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- Roche, Edward Patrick
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Edward Patrick Roche (1874-1950), Catholic bishop, was born in Placentia, Newfoundland, on 19 February 1874. He died in St. John's on 23 September 1950.
Roche was educated at St. Patrick's Hall and St. Bonaventure's, St. John's. He studied at All Hallows' Seminary, Dublin, and was ordained a priest (1897). After his return to Newfoundland, he was appointed parish priest of Topsail and Kelligrews (1897-1907). In 1907 he was named Chancellor and Vicar General of the Diocese, as well as Administrator of the Cathedral of St. John the Baptist. After Archbishop Michael Howley's death (Nov. 1914), Roche became Administrator of the archdiocese. He was appointed Archbishop of St. John's (Feb. 1915) and consecrated on 29 June 1915, the youngest archbishop in the British Empire.
As archbishop, Roche personally directed much of the Church's efforts in spiritual and secular spheres. As Metropolitan for the province of Newfoundland, he often spoke for the bishops of St. George's and Harbour Grace in educational matters. As Chairman of the Roman Catholic Board of Education for St. John's, he oversaw the construction of numerous school buildings in the archdiocese, especially during the years 1936-39. He was frequently outspoken on political issues, including opposition to confederation with Canada (1949).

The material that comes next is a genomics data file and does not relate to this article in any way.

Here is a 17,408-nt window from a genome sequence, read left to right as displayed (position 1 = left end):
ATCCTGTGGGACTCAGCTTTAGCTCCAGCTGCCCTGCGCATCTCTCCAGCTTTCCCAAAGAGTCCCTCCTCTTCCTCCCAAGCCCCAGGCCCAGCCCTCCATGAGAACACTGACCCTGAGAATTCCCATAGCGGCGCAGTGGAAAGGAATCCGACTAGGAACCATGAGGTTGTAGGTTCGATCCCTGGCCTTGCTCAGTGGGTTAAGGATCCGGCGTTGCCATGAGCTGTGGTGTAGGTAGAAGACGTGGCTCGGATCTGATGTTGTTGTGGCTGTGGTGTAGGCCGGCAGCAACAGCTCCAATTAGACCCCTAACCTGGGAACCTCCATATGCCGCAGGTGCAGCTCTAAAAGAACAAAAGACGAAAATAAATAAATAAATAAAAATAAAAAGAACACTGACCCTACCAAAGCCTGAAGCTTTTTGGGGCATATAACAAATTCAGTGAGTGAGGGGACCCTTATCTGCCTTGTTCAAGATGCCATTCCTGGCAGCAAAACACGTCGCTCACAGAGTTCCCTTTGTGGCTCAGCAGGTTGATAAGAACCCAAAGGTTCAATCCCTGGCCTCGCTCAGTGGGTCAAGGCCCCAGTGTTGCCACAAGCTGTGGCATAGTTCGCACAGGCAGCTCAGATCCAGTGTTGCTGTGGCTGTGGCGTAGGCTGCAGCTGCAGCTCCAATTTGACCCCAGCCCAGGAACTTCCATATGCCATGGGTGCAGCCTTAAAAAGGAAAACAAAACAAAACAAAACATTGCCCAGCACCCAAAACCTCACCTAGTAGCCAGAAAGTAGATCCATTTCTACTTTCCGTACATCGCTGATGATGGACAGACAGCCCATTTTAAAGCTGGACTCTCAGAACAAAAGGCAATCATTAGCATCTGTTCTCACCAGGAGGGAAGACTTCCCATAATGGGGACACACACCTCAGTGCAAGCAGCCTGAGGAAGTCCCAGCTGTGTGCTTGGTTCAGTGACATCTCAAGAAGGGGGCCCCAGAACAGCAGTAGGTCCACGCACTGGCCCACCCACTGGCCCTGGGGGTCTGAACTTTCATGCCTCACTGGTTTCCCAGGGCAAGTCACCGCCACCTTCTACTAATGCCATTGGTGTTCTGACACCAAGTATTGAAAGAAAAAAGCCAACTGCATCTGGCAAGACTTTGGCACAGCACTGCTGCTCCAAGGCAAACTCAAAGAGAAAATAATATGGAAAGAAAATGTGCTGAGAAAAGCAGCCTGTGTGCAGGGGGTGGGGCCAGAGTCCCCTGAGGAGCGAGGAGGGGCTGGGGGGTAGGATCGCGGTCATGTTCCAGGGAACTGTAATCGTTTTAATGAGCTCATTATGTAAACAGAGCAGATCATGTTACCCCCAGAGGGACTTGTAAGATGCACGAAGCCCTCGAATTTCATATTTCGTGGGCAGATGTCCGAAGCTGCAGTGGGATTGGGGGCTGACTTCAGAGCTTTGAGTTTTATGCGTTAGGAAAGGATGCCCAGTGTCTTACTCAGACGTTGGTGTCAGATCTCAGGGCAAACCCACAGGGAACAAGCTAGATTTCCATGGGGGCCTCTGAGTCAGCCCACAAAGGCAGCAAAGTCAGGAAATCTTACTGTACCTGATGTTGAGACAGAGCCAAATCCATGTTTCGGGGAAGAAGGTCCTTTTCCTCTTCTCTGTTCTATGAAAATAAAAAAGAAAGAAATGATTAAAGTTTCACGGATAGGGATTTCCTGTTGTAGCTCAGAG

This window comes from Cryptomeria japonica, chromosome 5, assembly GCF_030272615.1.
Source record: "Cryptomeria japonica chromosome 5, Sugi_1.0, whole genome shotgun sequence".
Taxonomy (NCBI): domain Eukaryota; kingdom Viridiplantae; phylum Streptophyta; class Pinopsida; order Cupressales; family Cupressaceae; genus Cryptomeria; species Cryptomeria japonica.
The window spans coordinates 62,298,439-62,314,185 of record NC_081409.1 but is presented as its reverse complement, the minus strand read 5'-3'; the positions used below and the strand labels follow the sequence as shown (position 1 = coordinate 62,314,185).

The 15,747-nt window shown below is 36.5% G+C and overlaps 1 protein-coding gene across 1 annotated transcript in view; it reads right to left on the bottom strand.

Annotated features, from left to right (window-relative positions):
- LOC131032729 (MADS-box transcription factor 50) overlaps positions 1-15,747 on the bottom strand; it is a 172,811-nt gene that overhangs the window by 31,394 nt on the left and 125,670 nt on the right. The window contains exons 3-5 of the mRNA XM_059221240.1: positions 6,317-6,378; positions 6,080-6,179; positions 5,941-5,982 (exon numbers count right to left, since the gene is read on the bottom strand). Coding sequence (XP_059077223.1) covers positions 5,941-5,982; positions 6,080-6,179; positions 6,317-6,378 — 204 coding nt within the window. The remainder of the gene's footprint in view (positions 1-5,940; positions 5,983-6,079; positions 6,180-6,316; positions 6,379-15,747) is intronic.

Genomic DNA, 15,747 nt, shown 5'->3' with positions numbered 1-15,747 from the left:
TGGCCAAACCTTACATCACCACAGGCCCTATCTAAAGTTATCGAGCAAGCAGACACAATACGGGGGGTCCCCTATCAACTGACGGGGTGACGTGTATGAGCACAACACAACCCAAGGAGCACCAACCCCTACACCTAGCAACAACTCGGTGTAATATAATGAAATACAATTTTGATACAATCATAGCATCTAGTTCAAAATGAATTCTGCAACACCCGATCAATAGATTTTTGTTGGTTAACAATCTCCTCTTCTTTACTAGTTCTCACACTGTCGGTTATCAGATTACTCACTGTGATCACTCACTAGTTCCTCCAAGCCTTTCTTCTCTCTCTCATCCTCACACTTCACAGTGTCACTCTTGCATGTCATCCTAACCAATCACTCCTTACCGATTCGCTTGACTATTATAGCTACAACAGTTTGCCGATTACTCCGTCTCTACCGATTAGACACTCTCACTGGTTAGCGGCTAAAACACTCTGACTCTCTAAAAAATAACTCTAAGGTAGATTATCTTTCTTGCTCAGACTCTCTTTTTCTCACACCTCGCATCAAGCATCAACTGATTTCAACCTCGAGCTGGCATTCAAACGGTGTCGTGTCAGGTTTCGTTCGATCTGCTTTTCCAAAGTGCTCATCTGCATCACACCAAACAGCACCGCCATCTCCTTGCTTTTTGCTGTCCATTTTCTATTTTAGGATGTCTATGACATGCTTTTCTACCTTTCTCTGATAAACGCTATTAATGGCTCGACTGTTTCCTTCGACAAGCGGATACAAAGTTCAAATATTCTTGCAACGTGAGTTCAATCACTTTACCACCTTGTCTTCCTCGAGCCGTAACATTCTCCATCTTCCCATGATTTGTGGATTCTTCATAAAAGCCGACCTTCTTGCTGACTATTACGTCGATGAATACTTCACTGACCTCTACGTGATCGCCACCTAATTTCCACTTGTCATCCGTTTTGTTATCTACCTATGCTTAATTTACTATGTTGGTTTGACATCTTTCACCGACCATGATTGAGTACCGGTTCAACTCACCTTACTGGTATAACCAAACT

Roche was intimately connected with ongoing renovations and repairs to the Cathedral of St. John the Baptist. Following the destruction of the episcopal palace by fire, Roche personally supervised its reconstruction (1921-24). Archbishop Roche was also very supportive of the extension of health care services and facilities in Newfoundland. His desire to establish a Catholic hospital in St. John's was realized with the opening of St. Clare's Hospital, under the direction of the Sisters of Mercy (1922). He maintained close contact with the religious orders in the diocese, including the Christian Brothers, Sisters of Mercy and the Presentation Sisters. In 1915, he reorganized the convents, establishing central novitiates in the city. He was closely associated with Catholic lay organizations, especially the Knights of Columbus (est. 1909).
Roche's episcopate marked a professionalization of the Church in St. John's. While his predecessors had looked after almost every aspect of Church matters themselves, Roche established a machinery to aid him in ecclesiastical management. The two vicars general of his episcopate, Monsignors J.J. McDermott and W.F.H. Kitchin, were given extended responsibilities, as was the chancellor and personal secretary. In 1945 Monsignor T.J. Flynn, pastor of St. Patrick's, was appointed Coadjutor Bishop with right of succession and he administered certain aspects of the episcopacy, particularly education and confirmations. Following Flynn's death (1950), Patrick James Skinner, Rector of Holy Heart Seminary, Halifax, was appointed Auxiliary Bishop, succeeding Roche as Archbishop following his death.
While Roche's ill-health dogged him throughout his episcopacy (often requiring lengthy visits for treatment and rehabilitation in New York state), it appears that he remained firmly in control until his death at the age of 76. Following his death in 1950, Roche was buried in the crypt of the Cathedral of St. John the Baptist, the last person to be interred there.
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